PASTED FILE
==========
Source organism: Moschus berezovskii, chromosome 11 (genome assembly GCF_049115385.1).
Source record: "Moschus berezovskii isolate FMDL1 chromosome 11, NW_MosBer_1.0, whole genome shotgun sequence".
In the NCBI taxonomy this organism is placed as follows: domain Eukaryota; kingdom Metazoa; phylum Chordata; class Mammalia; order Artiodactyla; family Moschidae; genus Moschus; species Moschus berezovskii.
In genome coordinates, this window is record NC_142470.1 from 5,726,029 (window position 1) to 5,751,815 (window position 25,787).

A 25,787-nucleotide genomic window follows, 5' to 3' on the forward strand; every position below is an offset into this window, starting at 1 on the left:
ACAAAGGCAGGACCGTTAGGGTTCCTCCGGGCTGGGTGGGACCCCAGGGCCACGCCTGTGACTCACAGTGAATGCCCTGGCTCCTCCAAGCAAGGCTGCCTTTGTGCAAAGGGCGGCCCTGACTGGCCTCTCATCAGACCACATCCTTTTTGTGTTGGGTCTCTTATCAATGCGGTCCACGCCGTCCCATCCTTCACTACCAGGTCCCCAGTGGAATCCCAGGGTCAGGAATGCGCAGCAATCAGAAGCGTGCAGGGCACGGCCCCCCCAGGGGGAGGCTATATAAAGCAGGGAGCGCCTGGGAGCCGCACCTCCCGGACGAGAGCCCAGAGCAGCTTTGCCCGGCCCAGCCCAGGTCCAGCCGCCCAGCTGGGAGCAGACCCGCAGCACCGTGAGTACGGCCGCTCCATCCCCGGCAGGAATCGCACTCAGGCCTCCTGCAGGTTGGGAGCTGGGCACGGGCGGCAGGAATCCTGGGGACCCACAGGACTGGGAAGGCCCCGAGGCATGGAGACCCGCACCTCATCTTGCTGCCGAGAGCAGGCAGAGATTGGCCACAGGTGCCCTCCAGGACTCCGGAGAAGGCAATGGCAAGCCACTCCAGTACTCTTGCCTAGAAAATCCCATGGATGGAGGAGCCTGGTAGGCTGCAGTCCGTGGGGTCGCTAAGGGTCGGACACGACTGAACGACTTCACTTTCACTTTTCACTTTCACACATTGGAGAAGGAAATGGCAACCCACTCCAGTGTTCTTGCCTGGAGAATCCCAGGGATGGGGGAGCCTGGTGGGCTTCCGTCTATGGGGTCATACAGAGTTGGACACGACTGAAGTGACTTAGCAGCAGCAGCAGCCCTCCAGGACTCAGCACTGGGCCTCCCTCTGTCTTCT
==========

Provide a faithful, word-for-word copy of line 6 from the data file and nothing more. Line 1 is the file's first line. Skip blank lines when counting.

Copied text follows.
ACAAAGGCAGGACCGTTAGGGTTCCTCCGGGCTGGGTGGGACCCCAGGGCCACGCCTGTGACTCACAGTGAATGCCCTGGCTCCTCCAAGCAAGGCTGCCTTTGTGCAAAGGGCGGCCCTGACTGGCCTCTCATCAGACCACATCCTTTTTGTGTTGGGTCTCTTATCAATGCGGTCCACGCCGTCCCATCCTTCACTACCAGGTCCCCAGTGGAATCCCAGGGTCAGGAATGCGCAGCAATCAGAAGCGTGCAGGGCACGGCCCCCCCAGGGGGAGGCTATATAAAGCAGGGAGCGCCTGGGAGCCGCACCTCCCGGACGAGAGCCCAGAGCAGCTTTGCCCGGCCCAGCCCAGGTCCAGCCGCCCAGCTGGGAGCAGACCCGCAGCACCGTGAGTACGGCCGCTCCATCCCCGGCAGGAATCGCACTCAGGCCTCCTGCAGGTTGGGAGCTGGGCACGGGCGGCAGGAATCCTGGGGACCCACAGGACTGGGAAGGCCCCGAGGCATGGAGACCCGCACCTCATCTTGCTGCCGAGAGCAGGCAGAGATTGGCCACAGGTGCCCTCCAGGACTCCGGAGAAGGCAATGGCAAGCCACTCCAGTACTCTTGCCTAGAAAATCCCATGGATGGAGGAGCCTGGTAGGCTGCAGTCCGTGGGGTCGCTAAGGGTCGGACACGACTGAACGACTTCACTTTCACTTTTCACTTTCACACATTGGAGAAGGAAATGGCAACCCACTCCAGTGTTCTTGCCTGGAGAATCCCAGGGATGGGGGAGCCTGGTGGGCTTCCGTCTATGGGGTCATACAGAGTTGGACACGACTGAAGTGACTTAGCAGCAGCAGCAGCCCTCCAGGACTCAGCACTGGGCCTCCCTCTGTCTTCT